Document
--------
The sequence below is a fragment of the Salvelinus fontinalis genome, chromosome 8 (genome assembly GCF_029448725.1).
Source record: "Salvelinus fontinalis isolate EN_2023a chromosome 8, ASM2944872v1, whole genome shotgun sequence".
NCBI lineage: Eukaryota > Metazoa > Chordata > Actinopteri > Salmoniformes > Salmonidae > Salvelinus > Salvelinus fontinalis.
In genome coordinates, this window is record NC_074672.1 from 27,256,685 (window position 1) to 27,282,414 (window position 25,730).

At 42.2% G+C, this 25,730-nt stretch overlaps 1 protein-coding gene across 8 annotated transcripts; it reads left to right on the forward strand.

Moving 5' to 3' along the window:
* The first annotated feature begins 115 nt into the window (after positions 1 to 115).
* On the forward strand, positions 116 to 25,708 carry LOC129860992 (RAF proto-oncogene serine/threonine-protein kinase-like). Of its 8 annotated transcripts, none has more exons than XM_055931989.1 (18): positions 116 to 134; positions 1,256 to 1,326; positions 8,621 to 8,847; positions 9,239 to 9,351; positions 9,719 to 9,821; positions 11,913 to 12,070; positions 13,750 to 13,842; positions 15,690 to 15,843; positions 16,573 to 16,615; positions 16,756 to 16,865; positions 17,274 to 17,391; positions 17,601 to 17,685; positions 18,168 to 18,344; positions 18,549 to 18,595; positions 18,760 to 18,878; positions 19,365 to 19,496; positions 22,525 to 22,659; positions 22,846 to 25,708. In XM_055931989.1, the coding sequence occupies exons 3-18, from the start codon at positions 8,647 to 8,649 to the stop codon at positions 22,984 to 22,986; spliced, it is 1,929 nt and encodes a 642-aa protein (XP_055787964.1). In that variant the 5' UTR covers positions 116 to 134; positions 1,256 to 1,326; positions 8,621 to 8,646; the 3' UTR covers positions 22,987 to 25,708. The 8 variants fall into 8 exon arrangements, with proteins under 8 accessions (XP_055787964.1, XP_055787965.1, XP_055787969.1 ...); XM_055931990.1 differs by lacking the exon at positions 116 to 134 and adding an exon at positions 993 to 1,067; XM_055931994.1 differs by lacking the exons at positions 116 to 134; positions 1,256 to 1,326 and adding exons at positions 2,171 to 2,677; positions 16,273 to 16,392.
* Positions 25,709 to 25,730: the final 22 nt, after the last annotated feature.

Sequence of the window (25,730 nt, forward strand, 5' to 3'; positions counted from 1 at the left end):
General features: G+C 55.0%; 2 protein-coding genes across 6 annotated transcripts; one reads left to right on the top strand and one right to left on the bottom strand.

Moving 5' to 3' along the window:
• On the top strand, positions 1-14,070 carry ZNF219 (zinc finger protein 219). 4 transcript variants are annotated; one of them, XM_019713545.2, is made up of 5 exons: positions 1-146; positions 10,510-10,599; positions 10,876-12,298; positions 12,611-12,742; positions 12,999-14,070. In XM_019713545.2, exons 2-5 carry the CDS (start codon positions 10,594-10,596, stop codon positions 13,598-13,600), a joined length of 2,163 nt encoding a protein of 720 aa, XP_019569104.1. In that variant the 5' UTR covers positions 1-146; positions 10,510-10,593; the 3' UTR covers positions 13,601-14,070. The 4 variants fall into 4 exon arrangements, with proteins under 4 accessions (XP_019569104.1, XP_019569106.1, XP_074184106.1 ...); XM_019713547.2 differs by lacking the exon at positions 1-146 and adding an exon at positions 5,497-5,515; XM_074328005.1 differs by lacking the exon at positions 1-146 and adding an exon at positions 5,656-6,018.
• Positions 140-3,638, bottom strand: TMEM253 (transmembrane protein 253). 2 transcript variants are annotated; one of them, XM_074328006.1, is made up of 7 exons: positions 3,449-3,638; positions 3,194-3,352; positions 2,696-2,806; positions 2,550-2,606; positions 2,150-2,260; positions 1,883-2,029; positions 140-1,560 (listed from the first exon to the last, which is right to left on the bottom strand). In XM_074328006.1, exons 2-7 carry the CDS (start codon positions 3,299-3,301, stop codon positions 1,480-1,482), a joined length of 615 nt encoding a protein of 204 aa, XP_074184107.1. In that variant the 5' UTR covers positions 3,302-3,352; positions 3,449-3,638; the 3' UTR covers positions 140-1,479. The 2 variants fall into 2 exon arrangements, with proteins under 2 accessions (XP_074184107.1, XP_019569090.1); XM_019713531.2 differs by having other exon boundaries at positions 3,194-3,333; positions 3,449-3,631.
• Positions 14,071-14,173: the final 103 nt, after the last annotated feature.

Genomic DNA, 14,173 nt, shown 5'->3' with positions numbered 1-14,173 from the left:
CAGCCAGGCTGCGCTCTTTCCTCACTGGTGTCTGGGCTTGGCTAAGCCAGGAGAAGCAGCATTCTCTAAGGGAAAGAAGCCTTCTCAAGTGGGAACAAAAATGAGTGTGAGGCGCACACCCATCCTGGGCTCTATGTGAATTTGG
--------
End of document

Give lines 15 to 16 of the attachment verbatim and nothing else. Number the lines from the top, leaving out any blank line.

• Positions 14,071-14,173: the final 103 nt, after the last annotated feature.

Genomic DNA, 14,173 nt, shown 5'->3' with positions numbered 1-14,173 from the left: